Strength in diversity
If the last two years have taught us anything, it’s the fundamental truth that collective action, free of self-interest, prejudice or judgement, can achieve amazing things.
Look at the amazing speed with which safe and highly effective coronavirus vaccines were developed as the pandemic took hold. A process often taking more than a decade was compressed into mere months.
This channeling of effort was spurred, in part, by individuals and organisations setting differences aside and collaborating as never before to serve the common good. Many thousands of lives were saved as a result.
International Women’s Day has chosen ‘break the bias’ as this year’s theme and while its relevance to recent events, at home and abroad, may not be immediately apparent, I believe we can all draw strength from its ideal in these worrying times.
The official site asks us to “Imagine a gender equal world, a world free of bias, stereotypes, and discrimination, a world that is diverse, equitable, and inclusive. A world where difference is valued and celebrated.”
These words have a new and terrible relevance as we struggle to comprehend the senseless tragedy unfolding in Ukraine and Putin’s wilful distortion of the truth to sow division, discord and intolerance among those who do not share his world view.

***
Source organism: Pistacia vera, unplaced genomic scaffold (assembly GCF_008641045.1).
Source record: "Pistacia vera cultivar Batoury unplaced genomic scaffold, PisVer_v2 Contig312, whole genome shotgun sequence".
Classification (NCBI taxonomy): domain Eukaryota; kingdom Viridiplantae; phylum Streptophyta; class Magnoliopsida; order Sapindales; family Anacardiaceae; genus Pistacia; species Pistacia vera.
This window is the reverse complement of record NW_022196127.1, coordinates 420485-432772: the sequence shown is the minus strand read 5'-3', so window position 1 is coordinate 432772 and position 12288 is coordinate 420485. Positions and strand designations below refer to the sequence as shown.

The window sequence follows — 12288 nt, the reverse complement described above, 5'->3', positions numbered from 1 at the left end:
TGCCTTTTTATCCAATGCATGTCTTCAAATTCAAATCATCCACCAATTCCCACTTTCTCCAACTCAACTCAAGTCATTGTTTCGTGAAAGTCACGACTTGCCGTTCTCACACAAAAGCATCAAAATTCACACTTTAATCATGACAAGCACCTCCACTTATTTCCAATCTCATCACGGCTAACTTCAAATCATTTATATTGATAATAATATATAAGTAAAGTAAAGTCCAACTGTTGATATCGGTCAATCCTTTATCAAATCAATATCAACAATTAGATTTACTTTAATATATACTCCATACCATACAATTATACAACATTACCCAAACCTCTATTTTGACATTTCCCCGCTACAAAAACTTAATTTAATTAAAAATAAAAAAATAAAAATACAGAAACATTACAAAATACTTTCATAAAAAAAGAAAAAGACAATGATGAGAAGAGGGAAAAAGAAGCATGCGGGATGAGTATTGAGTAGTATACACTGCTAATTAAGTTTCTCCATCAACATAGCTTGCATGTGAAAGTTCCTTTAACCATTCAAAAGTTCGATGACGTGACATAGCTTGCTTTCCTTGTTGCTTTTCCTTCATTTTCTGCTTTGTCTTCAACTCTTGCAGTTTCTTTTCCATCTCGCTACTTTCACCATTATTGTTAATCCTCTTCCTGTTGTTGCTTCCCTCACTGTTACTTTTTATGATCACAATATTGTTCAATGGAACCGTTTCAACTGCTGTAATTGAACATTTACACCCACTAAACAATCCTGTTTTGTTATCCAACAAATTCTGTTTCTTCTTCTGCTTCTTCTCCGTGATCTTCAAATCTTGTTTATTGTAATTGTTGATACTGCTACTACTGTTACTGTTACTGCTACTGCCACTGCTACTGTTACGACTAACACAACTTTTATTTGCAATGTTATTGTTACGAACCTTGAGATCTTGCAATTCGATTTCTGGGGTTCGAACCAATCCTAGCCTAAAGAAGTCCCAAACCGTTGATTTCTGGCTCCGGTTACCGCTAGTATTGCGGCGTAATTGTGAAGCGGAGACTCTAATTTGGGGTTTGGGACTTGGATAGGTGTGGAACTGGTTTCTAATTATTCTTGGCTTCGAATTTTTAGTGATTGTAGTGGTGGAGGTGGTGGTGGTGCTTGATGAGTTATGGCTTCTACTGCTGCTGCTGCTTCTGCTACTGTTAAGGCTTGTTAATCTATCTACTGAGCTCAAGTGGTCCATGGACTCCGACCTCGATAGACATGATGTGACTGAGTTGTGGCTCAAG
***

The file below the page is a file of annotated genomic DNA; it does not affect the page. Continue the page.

The inequality of conflict
As is so often the case in times of conflict, it is women who bear the disproportionate brunt of this unwanted disruption to our lives. It is they who struggle to keep families safe and relationships strong as many men depart to defend their country.
I’m not just talking about Ukrainian women either. You will have seen on the news the amazing kindness of women (and families in general) in neighbouring countries like Poland, offering their homes as safe havens to those fleeing the conflict. In these situations, there is no bias, criteria or hidden agenda, just heartfelt expressions of compassion and the recognition of a universal truth: we are all human and we all need help sometimes.
I feel particularly strong emotions for our Ukrainian care colleagues working in the UK (likely to be mainly women, given the longstanding gender bias in our sector), who will be so anxious about family, friends and loved ones back in Ukraine.
Last week, I reached out to one of my ex colleagues, who is a care worker, to offer my support to her and her family and friends. She told me they are strong and resolute, which made me feel even more inadequate as this tragedy unfolds.
I hope it is of some comfort to know that she and her fellow Ukrainians work in a supportive, accepting and compassionate workplace, where there is always someone to talk to when it all gets too much.
International Women’s Day reminds us that, by celebrating our differences, we make ourselves stronger, even as others might wish us to fall apart. Whatever our gender, sexual orientation, ethnicity or beliefs, what unites us as women – as human beings – is our belief in a better world for everyone.